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In re Application of Boone

Court of Appeals of Minnesota

February 19, 2019

In the Matter of the Application of: Bradley Stephen Boone for a Change of Name.

          Nicollet County District Court File No. 52-CV-17-207

          Justin Perl, Eren Sutherland, Mid-Minnesota Legal Aid/Minnesota Disability Law Center, Minneapolis, Minnesota (for appellant Bradley Stephen Boone)

          Considered and decided by Reilly, Presiding Judge; Schellhas, Judge; and Florey, Judge.

         SYLLABUS

         In the absence of an objection by the prosecuting authority, a court may not deny a felon's name-change petition on the basis of the factors set forth in Minn. Stat. § 259.13 (2018).

          OPINION

          FLOREY, Judge.

         Appellant Bradley Stephen Boone appeals from the district court's denial of her[1]name-change application. Boone, a felon, complied with the notice requirements for name-change petitions set out in Minn. Stat. § 259.13. The prosecuting authority submitted a letter indicating no objection to the name change, but, in its order denying Boone's application, the district court concluded that Boone had not shown by clear and convincing evidence that her application would not compromise public safety and therefore denied her petition. Because, in the absence of an objection by the prosecuting authority, the plain language of Minn. Stat. § 259.13 does not allow a court to deny a felon's name-change petition on the basis of the factors set forth in Minn. Stat. § 259.13, we reverse and remand.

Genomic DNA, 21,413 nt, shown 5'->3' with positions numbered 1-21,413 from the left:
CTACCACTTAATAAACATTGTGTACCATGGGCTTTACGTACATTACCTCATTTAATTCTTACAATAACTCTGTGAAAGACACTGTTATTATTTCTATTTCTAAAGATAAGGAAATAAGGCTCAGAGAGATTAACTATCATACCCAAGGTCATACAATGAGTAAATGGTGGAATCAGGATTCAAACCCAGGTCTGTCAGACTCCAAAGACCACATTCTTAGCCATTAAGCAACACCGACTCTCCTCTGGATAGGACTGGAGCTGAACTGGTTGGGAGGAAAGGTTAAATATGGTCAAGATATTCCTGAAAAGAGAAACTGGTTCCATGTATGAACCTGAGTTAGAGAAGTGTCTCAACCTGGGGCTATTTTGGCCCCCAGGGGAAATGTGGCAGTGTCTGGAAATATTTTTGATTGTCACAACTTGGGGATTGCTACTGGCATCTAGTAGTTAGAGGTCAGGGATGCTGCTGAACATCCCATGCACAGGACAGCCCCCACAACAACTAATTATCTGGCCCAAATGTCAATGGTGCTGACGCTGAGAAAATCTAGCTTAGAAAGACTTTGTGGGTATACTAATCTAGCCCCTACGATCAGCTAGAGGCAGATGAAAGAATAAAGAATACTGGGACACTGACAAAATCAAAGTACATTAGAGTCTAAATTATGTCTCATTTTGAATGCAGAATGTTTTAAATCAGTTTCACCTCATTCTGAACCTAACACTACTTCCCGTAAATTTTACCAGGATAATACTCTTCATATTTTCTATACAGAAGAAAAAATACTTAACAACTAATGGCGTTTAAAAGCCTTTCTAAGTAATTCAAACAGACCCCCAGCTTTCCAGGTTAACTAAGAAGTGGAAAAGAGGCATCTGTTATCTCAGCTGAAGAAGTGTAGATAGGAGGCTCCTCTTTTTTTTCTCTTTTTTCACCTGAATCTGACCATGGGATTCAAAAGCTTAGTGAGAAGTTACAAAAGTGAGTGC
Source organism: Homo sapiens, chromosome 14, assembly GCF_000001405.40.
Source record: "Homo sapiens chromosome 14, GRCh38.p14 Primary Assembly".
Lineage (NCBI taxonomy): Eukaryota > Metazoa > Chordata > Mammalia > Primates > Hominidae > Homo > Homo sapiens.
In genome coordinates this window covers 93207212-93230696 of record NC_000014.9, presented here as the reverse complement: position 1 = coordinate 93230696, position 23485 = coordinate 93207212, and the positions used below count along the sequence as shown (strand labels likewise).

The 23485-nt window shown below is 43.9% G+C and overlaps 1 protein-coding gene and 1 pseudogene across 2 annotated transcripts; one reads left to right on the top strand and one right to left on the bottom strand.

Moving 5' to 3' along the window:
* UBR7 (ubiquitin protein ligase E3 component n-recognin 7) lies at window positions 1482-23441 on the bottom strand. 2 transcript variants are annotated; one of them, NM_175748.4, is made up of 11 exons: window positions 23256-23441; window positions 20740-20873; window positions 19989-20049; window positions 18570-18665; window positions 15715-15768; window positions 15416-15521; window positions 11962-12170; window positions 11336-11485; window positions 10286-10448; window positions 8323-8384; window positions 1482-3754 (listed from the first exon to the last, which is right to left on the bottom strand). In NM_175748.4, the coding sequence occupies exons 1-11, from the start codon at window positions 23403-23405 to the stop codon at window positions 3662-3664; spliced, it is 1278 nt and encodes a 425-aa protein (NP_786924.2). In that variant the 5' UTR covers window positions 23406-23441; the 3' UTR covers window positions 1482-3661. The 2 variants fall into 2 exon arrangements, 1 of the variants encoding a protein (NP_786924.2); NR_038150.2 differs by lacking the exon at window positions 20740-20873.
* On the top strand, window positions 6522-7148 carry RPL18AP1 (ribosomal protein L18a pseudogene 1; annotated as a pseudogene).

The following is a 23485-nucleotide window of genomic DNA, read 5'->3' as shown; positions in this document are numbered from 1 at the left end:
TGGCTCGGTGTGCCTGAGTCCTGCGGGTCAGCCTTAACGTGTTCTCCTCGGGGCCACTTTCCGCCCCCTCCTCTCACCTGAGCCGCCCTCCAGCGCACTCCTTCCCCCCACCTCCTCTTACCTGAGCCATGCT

FACTS

         In November 2017, Bradley Stephen Boone applied for a name change in Nicollet County, where she resides. Boone has two felony convictions, one from 1994 and the other from 1996, both of which were prosecuted in Stearns County. In April 2017, Boone served notice of her name-change petition on the Stearns County attorney's office, as required by Minn. Stat. § 259.13, subd. 1(a). Stearns County sent its response to the district court by letter in May 2017, stating it had "no objection" to Boone's request for a name change. In December 2017, a hearing was held. Boone called two witnesses. Both witnesses testified to Boone's identity, her residence in Nicollet County and Minnesota for at least six months, and to their opinion that Boone was not seeking a name change to defraud anyone. Boone testified that she does not own real estate, that she is civilly committed in St. Peter as part of the Minnesota sex offender program, and that she has felony convictions from the 1990s. The district court took the application under advisement.

         In February 2018, the district court issued its decision denying Boone's name-change application. The district court reasoned that, while Boone had met the first three of the four factors set forth in section 259.13, subdivision 3, she had not shown by clear and convincing evidence that her application would not compromise public safety.

         Boone appeals.

         ISSUE

         Did the district court err in denying Boone's name-change application by improperly applying ...


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